import random

for x in range(10**13):
    a = random.randint(10**14,10**18)
    b = random.randint(10**14,10**18)
    c = random.randint(10**14,10**18)

    if a > b:
        if a > c:
            val = a**3 -b**3-c**3
        else:
            val = c**3 -b**3-a**3
    elif b > c:
        val = b**3 -a**3-c**3
    else:
        val = c**3-a**3-b**3

    if abs(val) < 1000:
        print(a)
        print(b)
        print(c)
        print(val)
        Outa = open("a.txt","w")
        Outb = open("b.txt","w")
        Outc = open("c.txt","w")
        Outval = open("val.txt","w")
        Outa.write(str(a))
        Outa.close()
        Outb.write(str(b))
        Outb.close()
        Outc.write(str(c))
        Outc.close()
        Outval.write(str(val))
        Outval.close()
        break
    elif (x % 10**6) == 0:
        print(x)
                       
I knew that I would need to sample many many times in order to find a new solution. As noted by Huisman [5], the number of solutions for each decade up to search bounds $B$ in the range from $10^2$ to $10^{14}$ have been roughly $1\,000$ solutions per decade, which is in accordance with [1]. This gave me some initial hope, but I soon realized, after discovering a little error in my calculations, that the probability of finding a new solution was virtually non-existent. I still decided to give it a go.

Results

On 10 July 2019 I set a computer search for finding a new solution. At the meantime, Andrew Booker had teamed up with Andrew Sutherland and with computer resources from Charity Engine they were searching for new solutions, too. On September 2019, while I was waiting my first solution to appear, they announced a solution for $k=42$: \begin{equation*} (-80538738812075974)^3 + 80435758145817515^3 + 12602123297335631^3=42, \end{equation*} and again, a new Numberphile video “The Mystery of 42 is Solved” was made. This marked the end of the journey that was started in 1954, as we now had solutions for all $k < 100$. This left the original question of Mordell still unanswered, but three weeks later, they also found: \begin{equation*} 569936821221962380720^3 + (-569936821113563493509)^3 + (-472715493453327032)^3 = 3, \end{equation*} and yet again a new Numberphile video was made “3 as the sum of the 3 cubes.” Booker and Sutherland report these results and two other new solutions on a preprint [7].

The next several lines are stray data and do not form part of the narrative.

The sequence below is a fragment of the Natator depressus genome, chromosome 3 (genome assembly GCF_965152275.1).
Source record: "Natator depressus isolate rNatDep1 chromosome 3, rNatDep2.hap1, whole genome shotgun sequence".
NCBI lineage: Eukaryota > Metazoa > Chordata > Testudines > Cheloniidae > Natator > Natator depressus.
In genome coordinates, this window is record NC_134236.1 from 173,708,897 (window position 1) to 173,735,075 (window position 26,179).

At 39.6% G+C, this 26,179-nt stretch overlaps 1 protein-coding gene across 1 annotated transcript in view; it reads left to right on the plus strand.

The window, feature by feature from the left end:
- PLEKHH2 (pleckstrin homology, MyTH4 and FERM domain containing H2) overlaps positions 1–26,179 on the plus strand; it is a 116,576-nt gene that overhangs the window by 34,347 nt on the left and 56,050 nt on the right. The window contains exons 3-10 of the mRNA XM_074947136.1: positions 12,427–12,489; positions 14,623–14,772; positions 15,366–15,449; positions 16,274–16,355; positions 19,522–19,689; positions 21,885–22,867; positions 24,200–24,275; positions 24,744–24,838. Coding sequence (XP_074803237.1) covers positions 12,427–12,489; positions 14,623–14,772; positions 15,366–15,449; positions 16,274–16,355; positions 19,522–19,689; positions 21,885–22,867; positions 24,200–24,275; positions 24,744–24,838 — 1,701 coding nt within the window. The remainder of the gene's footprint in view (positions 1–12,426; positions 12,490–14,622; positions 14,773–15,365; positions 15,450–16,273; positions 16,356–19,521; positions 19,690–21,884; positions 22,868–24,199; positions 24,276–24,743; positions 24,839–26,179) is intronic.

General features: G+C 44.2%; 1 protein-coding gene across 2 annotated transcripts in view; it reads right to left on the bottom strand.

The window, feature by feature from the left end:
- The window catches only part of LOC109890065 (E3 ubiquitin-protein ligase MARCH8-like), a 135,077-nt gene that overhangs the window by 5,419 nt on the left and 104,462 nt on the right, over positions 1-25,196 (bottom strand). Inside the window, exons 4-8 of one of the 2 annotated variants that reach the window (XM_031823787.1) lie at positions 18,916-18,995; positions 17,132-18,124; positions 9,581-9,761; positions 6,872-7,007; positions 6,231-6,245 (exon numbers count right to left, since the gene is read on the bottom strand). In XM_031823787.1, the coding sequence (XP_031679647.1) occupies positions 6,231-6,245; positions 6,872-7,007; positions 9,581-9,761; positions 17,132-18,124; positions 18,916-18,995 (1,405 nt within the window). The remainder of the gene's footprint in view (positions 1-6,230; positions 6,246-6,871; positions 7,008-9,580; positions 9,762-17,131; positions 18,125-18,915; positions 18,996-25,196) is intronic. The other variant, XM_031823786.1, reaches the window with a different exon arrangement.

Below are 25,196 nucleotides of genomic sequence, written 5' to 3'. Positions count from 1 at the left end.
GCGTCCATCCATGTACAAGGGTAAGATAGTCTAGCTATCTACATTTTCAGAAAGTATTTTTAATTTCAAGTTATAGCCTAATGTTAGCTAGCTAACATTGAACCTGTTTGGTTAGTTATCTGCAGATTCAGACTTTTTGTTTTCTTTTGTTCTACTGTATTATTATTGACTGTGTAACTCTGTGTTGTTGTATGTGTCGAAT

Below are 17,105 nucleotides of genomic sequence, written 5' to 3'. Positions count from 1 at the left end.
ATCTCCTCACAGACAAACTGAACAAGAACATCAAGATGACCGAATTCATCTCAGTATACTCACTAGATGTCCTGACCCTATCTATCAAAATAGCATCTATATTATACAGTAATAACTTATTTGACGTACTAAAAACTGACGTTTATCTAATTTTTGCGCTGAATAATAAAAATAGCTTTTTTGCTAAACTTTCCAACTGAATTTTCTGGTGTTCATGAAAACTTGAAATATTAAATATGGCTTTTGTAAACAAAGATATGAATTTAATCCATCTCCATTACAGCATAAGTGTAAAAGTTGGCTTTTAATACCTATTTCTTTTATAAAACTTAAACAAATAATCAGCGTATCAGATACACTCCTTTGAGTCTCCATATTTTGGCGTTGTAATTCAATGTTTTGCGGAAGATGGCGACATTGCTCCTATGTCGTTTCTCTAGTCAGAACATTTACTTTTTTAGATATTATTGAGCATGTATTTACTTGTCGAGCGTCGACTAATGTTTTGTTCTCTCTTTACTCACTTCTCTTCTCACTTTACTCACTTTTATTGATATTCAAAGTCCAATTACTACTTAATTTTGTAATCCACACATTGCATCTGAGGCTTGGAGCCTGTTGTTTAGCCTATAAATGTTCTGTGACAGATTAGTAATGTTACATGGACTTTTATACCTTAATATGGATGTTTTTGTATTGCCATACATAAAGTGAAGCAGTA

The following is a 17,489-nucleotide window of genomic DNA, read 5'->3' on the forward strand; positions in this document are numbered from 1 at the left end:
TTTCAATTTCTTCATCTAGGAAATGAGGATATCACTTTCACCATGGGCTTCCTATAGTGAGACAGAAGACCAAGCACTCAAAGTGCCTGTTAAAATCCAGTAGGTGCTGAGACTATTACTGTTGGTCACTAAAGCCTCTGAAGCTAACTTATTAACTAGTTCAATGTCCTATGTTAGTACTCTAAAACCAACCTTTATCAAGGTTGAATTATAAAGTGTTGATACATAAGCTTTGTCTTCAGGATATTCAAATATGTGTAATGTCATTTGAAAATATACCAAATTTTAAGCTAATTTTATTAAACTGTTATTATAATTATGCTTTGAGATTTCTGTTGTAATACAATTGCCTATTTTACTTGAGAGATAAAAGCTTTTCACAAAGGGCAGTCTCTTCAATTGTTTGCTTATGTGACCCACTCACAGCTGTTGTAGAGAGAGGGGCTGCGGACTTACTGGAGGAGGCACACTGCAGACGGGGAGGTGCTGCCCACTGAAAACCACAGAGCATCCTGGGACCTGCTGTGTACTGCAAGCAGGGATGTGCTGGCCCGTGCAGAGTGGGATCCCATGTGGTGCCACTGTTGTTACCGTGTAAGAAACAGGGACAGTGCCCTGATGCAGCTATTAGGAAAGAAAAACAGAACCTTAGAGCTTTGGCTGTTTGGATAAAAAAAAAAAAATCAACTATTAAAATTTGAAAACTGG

I left my computer search to go on for some months, but at some point the computer was rebooted or I stopped the script for running, I don't quite remember anymore which one was it. Anyways, no new solutions were found.

On 15 October 2020, during a Finnish Autumn school break, I decided to revisit this question. It was pretty obvious again, that the original code was not going to give me a solution, so I decided to check what kind of solution I would get if I would limit the search to $10^4$ and would also be satisfied with a solution of the same size. After running the script, it printed the numbers $7\,576, 4\,112, 7\,960$ and $4\,096$ which I arranged to a solution \begin{equation*} -7576^3-4112^3+7960^3 = 4096. \end{equation*} I immediately recognized $4\,096$ as a power of 2, i.e, $2^{12}$, so I decided to check the prime factors of the other numbers, too. I found that $7\,576 = 2^3 \times 947$, $4\,112 = 2^4 \times 257$ and $7\,960 = 2^3 \times 5 \times 199$, so the original solution given by the algorithm could be re-arranged to \begin{equation*} -947^3-514^3+995^3 = 2^3. \end{equation*} I found this solution quite fascinating, as also $k=2^3$ is a cube and the other numbers are relatively large. I decided to right away communicate this mesmerizing solution to the mathematical community via Twitter. At the time of writing this text, a day later, this tweet has already gotten zero likes and retweets combined.